Dec 14, 2008

Pizza Never Fails To Please

Last night we attended a holiday party where everyone brought a dish. We had a busy day prior to the party, attending Seattle Pro Musica's Navidad performance at Bastyr University's chapel. I've been attending Seattle Pro Musica's holiday performance for several years and every year it's different and wonderful. But the concert was up in Kenmore and the party was way down in Gig Harbor. So I needed something that would travel easily. And who doesn't like pizza, right? I snapped this shot with my phone before we ran out the door.

I made the dough in the morning, cooked the toppings before lunch, and baked the pizza before we left the house. Toppings were:

a bit of crushed tomatoes
lots of smashed garlic
peppers I roasted a few days ago
Italian turkey sausage
mozzarella and romano cheese
torn basil leaves

The dough is the basic dough I always make, in the manner of my mom and two grandmothers. It's a thicker, breadier dough and I love it. So it's the method I usually go to when I need something quick and it always gets compliments.

4 cups all-purpose, unbleached flour (You can also replace some of the AP flour with whole wheat.)
1 packet active dry yeast
1/4 cup warm water
1 tsp sugar
1 1/2 cups milk
1/4 cup olive oil
1 good squeeze of honey
1 rounded tsp salt

Measure flour into a large mixing bowl. Make a well in the center. Into the well add yeast, sugar, and warm water. Proof yeast several minutes, until it foams. In the meantime, combine milk, olive oil, salt, and honey in a microwave-safe container and heat for about 40 seconds. You don't want cold milk but you don't want hot milk. Plus, you need to dissolve the honey. Let this container sit in the microwave while the yeast proofs.

Once the yeast has proofed, gradually add milk mixture to the flour as you begin to combine the wet and dry ingredients with a spatula or wooden spoon or even your hand. Once reasonably incorporated, continue to knead right in the bowl or turn out onto a floured surface and knead. I usually don't knead the dough very long, about five minutes. If dough is sticky, gradually add more flour as you knead. It's better to have a sticky dough and add flour than try to add moisture to a dry dough.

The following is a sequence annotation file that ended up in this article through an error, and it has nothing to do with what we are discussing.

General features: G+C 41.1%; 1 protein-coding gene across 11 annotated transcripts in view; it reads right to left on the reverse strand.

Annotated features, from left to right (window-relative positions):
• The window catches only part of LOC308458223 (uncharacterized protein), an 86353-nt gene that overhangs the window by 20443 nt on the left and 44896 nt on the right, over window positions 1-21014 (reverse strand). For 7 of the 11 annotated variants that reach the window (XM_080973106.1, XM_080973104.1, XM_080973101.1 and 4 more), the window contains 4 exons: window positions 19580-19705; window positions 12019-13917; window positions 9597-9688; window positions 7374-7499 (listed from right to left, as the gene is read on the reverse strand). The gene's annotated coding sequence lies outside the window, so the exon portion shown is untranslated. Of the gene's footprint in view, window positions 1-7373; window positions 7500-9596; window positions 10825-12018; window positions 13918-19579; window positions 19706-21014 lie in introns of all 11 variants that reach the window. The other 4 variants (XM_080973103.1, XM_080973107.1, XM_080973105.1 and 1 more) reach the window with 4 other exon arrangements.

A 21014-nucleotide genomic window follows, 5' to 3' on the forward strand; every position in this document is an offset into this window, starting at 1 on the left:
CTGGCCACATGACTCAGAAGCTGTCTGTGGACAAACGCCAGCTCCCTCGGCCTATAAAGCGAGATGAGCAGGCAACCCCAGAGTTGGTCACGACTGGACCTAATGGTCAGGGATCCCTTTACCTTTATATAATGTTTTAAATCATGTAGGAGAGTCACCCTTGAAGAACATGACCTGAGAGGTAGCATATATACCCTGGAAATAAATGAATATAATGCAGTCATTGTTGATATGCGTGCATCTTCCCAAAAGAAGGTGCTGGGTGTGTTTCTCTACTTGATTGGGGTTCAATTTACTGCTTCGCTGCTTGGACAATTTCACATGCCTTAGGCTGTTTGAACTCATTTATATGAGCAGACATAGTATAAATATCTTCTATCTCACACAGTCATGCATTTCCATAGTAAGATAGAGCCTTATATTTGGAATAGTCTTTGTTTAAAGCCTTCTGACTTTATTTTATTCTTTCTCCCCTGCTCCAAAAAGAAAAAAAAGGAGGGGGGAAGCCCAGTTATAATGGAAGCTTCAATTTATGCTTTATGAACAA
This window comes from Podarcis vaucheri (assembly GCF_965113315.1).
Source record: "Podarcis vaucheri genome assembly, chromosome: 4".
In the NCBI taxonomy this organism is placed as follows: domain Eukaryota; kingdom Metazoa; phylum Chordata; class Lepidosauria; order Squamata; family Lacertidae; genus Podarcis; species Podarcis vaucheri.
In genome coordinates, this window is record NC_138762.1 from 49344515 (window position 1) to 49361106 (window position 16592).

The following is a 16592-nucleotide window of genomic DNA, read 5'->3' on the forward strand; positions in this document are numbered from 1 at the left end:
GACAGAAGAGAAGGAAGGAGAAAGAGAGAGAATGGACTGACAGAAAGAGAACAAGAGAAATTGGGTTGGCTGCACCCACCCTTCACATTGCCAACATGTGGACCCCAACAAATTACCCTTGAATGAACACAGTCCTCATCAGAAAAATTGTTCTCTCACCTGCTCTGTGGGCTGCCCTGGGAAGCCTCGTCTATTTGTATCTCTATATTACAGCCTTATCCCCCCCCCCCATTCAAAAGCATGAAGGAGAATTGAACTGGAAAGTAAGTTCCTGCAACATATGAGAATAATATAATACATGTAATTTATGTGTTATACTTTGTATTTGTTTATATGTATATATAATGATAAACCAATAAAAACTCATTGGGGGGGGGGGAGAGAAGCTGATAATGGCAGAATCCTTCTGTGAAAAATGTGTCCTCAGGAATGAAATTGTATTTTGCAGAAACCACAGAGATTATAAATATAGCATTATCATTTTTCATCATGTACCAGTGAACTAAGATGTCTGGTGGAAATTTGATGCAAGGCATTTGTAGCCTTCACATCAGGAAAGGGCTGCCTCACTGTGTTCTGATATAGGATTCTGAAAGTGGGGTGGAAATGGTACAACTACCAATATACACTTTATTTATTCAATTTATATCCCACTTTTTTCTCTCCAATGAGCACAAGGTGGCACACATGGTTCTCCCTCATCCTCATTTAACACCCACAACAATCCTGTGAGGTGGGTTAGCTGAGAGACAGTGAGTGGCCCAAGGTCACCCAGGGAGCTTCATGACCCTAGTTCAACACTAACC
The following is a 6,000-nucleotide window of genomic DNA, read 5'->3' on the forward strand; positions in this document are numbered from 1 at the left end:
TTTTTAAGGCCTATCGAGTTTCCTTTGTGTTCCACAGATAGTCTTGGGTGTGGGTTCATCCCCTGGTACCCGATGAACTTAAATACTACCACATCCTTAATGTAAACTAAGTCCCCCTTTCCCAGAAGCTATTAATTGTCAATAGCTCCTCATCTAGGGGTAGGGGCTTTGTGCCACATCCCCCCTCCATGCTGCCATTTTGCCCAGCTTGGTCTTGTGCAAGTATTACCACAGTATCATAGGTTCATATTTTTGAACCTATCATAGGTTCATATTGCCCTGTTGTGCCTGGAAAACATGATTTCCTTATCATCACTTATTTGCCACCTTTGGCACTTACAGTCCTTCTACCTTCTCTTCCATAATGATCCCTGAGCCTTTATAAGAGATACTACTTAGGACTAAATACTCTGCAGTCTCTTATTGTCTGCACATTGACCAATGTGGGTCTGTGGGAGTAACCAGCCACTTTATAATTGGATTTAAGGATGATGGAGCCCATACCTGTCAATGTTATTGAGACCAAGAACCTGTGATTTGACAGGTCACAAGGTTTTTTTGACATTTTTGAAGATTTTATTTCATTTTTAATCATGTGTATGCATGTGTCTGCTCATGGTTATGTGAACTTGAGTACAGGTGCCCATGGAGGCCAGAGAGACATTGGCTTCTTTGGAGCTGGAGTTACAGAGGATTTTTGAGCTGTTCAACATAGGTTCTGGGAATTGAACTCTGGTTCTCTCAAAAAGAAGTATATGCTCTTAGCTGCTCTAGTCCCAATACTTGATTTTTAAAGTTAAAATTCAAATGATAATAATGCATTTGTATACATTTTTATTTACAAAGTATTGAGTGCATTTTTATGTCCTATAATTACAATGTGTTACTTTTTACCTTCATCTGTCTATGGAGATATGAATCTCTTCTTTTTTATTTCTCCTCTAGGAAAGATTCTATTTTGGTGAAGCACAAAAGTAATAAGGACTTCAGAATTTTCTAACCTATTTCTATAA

Form the dough into a smooth ball. Lightly rub with olive oil and place right back in the mixing bowl, seam side down. Cover with plastic wrap, wax paper, or a damp kitchen towel and set someplace warm and free from drafts. The oven is a good place. I turn on the oven to the lowest temperature for a few minutes then shut off.

When the dough has doubled, divide it into however many portions you need. This recipe will make one big pizza (which is what I made) two normal-sized pizzas or four personal pizzas for hungry folks. I don't "punch" down the dough and wait for a second raise. I usually just gently handle it enough to stretch it into the pan(s). It continues to rise as I'm preparing toppings or doing other general kitchen tasks. Then I top it and bake it in the lower middle of the oven at around 400. Sometimes I use a stone, sometimes I grill it.


Cerulean Bill said...

This is truly excellent. I got a soft, comfortable dough from it. Very nice!

vb said...

Cerulean Bill, thanks! I agree. That's why I always make this dough. It's the dough I grew up with. Often I make it with half whole wheat too.


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